Posey's Tips & Tricks
What Does the Future Hold for Microsoft HoloLens?
Microsoft looks to the automotive industry for the next chapter of its augmented reality tech.
When Microsoft introduced HoloLens several years ago, it seemed like a futuristic device straight out of a Sci-Fi movie. Now, several years later, HoloLens very future has been called into question. In fact, one of the Google search suggestions for HoloLens is "why did HoloLens fail?"
Even though HoloLens is a truly remarkable device, Microsoft earlier this year seemed to signal its demise by announcing the cancelation of the long-anticipated HoloLens 3.
There is no shortage of speculation as to why Microsoft canceled HoloLens 3. Some people cite the device's sky high price tag, while others suggest that the problem is that Microsoft failed to create a compelling use case for the device. Still others have suggested that Microsoft's priorities have changed and that the company is more interested in building the metaverse.
As it turns out though, Microsoft might not be done with HoloLens just yet. A few weeks ago, I stumbled across an article
explaining that Microsoft and Volkswagen had joined forces to bring augmented reality to cars.
Although the exact details of this partnership are vague at best, it centers around a new component called Moving Platform and seems to be geared toward commercial driver training. Imagine a student driver who is operating a tractor trailer for the first time. Rather than putting the inexperienced driver on a city street, it would be far safer to allow the driver to operate the vehicle in a large, empty parking lot. HoloLens would be used to project pedestrians, cars and other objects that the driver would need to avoid.
The thing that I find most interesting about the technology isn't so much that Microsoft is getting involved in driver training, as much as the technological spinoffs that might come from this venture.
Before I talk about potential spinoffs, however, I need to take a step back and discuss Microsoft's Moving Platform. Moving Platform is essentially a software fix for the HoloLens (at least that's the way that I understand it) that addresses one of the device's most fundamental limitations.
Several years ago, I had the chance to use HoloLens in zero gravity. Prior to the mission, there was quite a bit of speculation as to whether using HoloLens in such an environment would even work. The uncertainty stemmed from the fact that HoloLens is designed to be used in a static environment (typically inside of a room). The device maps the room and holograms are anchored to physical locations within that room. None of the people that I was working with were sure if the holograms would work inside of an aircraft traveling hundreds of miles per hour, or if the holograms would simply be left behind at the airport.
As a sort of proof of concept, a friend and I tried to see if HoloLens would work in a moving car. I drove and she tried interacting with the holograms (I wasn't wearing a HoloLens). What we found was that when the car was moving, the HoloLens would continuously try to remap the environment, presumably because the scenery out the window was changing. Whenever we would stop however, HoloLens would work as expected.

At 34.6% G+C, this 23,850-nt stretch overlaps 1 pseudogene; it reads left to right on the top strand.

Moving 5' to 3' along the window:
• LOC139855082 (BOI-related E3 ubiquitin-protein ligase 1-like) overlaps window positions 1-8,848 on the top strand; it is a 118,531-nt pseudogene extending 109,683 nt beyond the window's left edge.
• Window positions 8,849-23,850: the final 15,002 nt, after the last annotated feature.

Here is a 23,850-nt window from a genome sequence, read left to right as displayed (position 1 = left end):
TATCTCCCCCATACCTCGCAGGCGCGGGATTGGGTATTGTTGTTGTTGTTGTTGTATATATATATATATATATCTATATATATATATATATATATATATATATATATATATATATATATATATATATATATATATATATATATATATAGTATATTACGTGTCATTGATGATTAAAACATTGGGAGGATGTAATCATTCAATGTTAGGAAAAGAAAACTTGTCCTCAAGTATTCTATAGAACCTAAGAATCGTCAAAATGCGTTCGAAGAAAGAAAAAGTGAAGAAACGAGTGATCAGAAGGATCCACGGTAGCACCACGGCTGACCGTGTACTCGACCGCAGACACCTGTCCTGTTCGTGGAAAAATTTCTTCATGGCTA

From what I have been able to surmise, Microsoft's Moving Platform seems to be a fix that will allow HoloLens to be used in a moving vehicle. The implication is that this may make HoloLens practical for use in cars, airplanes, or any other moving environment.
So what about those technology spinoffs that I mentioned earlier? Well, if Microsoft has fixed HoloLens so that it can be used in a moving vehicle, and Microsoft is also working with an automotive company, then it really isn't a stretch to think that Microsoft might eventually integrate HoloLens optics into a car's heads-up display (HUD).
Imagine having GPS directions projected over the real world or having a vehicle's HUD highlight pedestrians that the driver might not have seen. There are countless use cases for HoloLens enabled vehicle HUD.
In all fairness, I haven't heard anyone talk about integrating HoloLens into a vehicle. Even so, the technology exists that would make it possible to do so. Besides, Microsoft has shown an interest in automotive platforms in the past, going all the way back to the Clarion Auto PC. Never mind the way that Microsoft partnered with Ford several years back to create the Sync platform that was integrated into many of Ford's cars. HoloLens just seems like a natural next step.
Brien Posey is a 21-time Microsoft MVP with decades of IT experience. As a freelance writer, Posey has written thousands of articles and contributed to several dozen books on a wide variety of IT topics. Prior to going freelance, Posey was a CIO for a national chain of hospitals and health care facilities. He has also served as a network administrator for some of the country's largest insurance companies and for the Department of Defense at Fort Knox. In addition to his continued work in IT, Posey has spent the last several years actively training as a commercial scientist-astronaut candidate in preparation to fly on a mission to study polar mesospheric clouds from space. You can follow his spaceflight training on his Web site.